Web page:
Historical Overfishing and the Recent Collapse of Coastal Ecosystems

Bates College, Льюистон, Maine, United States
Science (Impact Factor: 33.61). 08/2001; 293(5530):629-37. DOI: 10.1126/science.1059199
Source: PubMed


Ecological extinction caused by overfishing precedes all other pervasive human disturbance to coastal ecosystems, including
pollution, degradation of water quality, and anthropogenic climate change. Historical abundances of large consumer species
were fantastically large in comparison with recent observations. Paleoecological, archaeological, and historical data show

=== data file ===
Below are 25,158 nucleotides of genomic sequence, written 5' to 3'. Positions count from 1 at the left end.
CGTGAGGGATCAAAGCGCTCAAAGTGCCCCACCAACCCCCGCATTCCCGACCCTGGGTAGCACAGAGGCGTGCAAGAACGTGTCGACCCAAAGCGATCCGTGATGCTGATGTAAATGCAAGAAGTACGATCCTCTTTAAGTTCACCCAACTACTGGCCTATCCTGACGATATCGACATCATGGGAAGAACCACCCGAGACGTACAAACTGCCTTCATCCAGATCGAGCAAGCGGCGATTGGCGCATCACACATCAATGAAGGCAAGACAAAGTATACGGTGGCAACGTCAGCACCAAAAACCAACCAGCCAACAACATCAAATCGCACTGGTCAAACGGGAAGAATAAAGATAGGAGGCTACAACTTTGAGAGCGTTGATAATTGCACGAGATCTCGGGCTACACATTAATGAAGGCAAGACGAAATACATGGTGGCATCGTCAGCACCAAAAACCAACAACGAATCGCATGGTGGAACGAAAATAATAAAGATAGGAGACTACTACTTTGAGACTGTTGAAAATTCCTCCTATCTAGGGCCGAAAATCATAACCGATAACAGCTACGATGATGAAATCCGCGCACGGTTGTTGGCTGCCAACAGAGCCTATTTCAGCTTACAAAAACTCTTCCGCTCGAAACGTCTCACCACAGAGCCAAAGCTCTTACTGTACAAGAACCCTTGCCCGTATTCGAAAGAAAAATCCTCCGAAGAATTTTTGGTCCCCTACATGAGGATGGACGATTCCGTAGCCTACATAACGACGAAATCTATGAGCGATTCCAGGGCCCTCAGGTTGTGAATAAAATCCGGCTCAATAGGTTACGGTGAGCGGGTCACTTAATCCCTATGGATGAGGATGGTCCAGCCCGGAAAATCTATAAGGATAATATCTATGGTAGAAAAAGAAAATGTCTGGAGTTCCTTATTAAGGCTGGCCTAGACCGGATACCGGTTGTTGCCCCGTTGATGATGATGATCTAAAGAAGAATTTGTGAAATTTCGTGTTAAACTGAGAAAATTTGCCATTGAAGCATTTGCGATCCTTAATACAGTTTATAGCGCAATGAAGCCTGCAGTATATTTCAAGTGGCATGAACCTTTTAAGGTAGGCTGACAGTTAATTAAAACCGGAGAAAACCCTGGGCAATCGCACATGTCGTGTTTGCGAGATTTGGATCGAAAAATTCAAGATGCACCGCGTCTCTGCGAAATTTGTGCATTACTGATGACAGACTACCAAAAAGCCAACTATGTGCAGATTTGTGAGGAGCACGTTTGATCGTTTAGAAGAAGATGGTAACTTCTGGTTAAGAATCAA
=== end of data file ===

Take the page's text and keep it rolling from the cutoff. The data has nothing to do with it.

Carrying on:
that time lags of decades to centuries occurred between the onset of overfishing and consequent changes in ecological communities,
because unfished species of similar trophic level assumed the ecological roles of overfished species until they too were overfished
or died of epidemic diseases related to overcrowding. Retrospective data not only help to clarify underlying causes and rates
of ecological change, but they also demonstrate achievable goals for restoration and management of coastal ecosystems that
could not even be contemplated based on the limited perspective of recent observations alone.

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